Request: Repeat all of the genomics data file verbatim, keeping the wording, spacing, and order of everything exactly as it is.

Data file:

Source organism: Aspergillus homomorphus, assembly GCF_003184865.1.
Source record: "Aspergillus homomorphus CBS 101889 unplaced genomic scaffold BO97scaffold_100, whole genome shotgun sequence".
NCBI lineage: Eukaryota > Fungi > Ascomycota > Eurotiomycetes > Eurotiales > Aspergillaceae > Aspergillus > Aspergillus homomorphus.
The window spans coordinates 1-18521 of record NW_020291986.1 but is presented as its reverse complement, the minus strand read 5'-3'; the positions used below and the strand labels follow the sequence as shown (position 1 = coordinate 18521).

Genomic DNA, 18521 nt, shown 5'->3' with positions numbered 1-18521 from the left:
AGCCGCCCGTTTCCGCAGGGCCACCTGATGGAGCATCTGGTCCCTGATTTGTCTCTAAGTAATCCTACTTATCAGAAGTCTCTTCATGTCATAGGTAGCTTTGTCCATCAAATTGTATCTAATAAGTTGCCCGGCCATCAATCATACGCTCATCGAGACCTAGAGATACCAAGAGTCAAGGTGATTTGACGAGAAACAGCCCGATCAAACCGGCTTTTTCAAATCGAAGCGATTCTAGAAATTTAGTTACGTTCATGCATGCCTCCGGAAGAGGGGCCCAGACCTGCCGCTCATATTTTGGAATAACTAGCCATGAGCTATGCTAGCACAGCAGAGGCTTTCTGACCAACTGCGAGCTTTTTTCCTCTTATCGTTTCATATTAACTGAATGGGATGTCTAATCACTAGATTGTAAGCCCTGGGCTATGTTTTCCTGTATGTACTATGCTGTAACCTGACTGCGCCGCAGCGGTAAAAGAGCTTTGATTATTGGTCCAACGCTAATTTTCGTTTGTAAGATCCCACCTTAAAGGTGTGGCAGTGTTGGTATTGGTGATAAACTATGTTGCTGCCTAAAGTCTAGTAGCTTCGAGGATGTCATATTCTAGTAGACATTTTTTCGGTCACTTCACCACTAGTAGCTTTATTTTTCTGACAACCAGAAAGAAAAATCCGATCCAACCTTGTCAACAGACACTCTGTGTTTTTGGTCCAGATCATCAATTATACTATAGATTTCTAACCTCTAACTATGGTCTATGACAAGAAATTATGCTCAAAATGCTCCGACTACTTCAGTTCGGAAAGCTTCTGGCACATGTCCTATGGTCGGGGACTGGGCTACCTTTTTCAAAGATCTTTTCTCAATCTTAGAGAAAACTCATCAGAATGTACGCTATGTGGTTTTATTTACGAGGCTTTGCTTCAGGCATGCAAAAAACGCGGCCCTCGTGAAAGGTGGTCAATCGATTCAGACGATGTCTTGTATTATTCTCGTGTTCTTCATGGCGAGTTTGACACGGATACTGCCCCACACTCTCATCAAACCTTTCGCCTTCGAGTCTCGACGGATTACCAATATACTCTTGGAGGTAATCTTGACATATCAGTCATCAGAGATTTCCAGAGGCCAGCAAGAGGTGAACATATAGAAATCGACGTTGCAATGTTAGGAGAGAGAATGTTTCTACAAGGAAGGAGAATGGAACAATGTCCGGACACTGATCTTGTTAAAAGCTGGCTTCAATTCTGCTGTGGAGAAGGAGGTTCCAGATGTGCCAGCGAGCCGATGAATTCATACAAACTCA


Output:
Source organism: Aspergillus homomorphus, assembly GCF_003184865.1.
Source record: "Aspergillus homomorphus CBS 101889 unplaced genomic scaffold BO97scaffold_100, whole genome shotgun sequence".
NCBI lineage: Eukaryota > Fungi > Ascomycota > Eurotiomycetes > Eurotiales > Aspergillaceae > Aspergillus > Aspergillus homomorphus.
The window spans coordinates 1-18521 of record NW_020291986.1 but is presented as its reverse complement, the minus strand read 5'-3'; the positions used below and the strand labels follow the sequence as shown (position 1 = coordinate 18521).

Genomic DNA, 18521 nt, shown 5'->3' with positions numbered 1-18521 from the left:
AGCCGCCCGTTTCCGCAGGGCCACCTGATGGAGCATCTGGTCCCTGATTTGTCTCTAAGTAATCCTACTTATCAGAAGTCTCTTCATGTCATAGGTAGCTTTGTCCATCAAATTGTATCTAATAAGTTGCCCGGCCATCAATCATACGCTCATCGAGACCTAGAGATACCAAGAGTCAAGGTGATTTGACGAGAAACAGCCCGATCAAACCGGCTTTTTCAAATCGAAGCGATTCTAGAAATTTAGTTACGTTCATGCATGCCTCCGGAAGAGGGGCCCAGACCTGCCGCTCATATTTTGGAATAACTAGCCATGAGCTATGCTAGCACAGCAGAGGCTTTCTGACCAACTGCGAGCTTTTTTCCTCTTATCGTTTCATATTAACTGAATGGGATGTCTAATCACTAGATTGTAAGCCCTGGGCTATGTTTTCCTGTATGTACTATGCTGTAACCTGACTGCGCCGCAGCGGTAAAAGAGCTTTGATTATTGGTCCAACGCTAATTTTCGTTTGTAAGATCCCACCTTAAAGGTGTGGCAGTGTTGGTATTGGTGATAAACTATGTTGCTGCCTAAAGTCTAGTAGCTTCGAGGATGTCATATTCTAGTAGACATTTTTTCGGTCACTTCACCACTAGTAGCTTTATTTTTCTGACAACCAGAAAGAAAAATCCGATCCAACCTTGTCAACAGACACTCTGTGTTTTTGGTCCAGATCATCAATTATACTATAGATTTCTAACCTCTAACTATGGTCTATGACAAGAAATTATGCTCAAAATGCTCCGACTACTTCAGTTCGGAAAGCTTCTGGCACATGTCCTATGGTCGGGGACTGGGCTACCTTTTTCAAAGATCTTTTCTCAATCTTAGAGAAAACTCATCAGAATGTACGCTATGTGGTTTTATTTACGAGGCTTTGCTTCAGGCATGCAAAAAACGCGGCCCTCGTGAAAGGTGGTCAATCGATTCAGACGATGTCTTGTATTATTCTCGTGTTCTTCATGGCGAGTTTGACACGGATACTGCCCCACACTCTCATCAAACCTTTCGCCTTCGAGTCTCGACGGATTACCAATATACTCTTGGAGGTAATCTTGACATATCAGTCATCAGAGATTTCCAGAGGCCAGCAAGAGGTGAACATATAGAAATCGACGTTGCAATGTTAGGAGAGAGAATGTTTCTACAAGGAAGGAGAATGGAACAATGTCCGGACACTGATCTTGTTAAAAGCTGGCTTCAATTCTGCTGTGGAGAAGGAGGTTCCAGATGTGCCAGCGAGCCGATGAATTCATACAAACTCA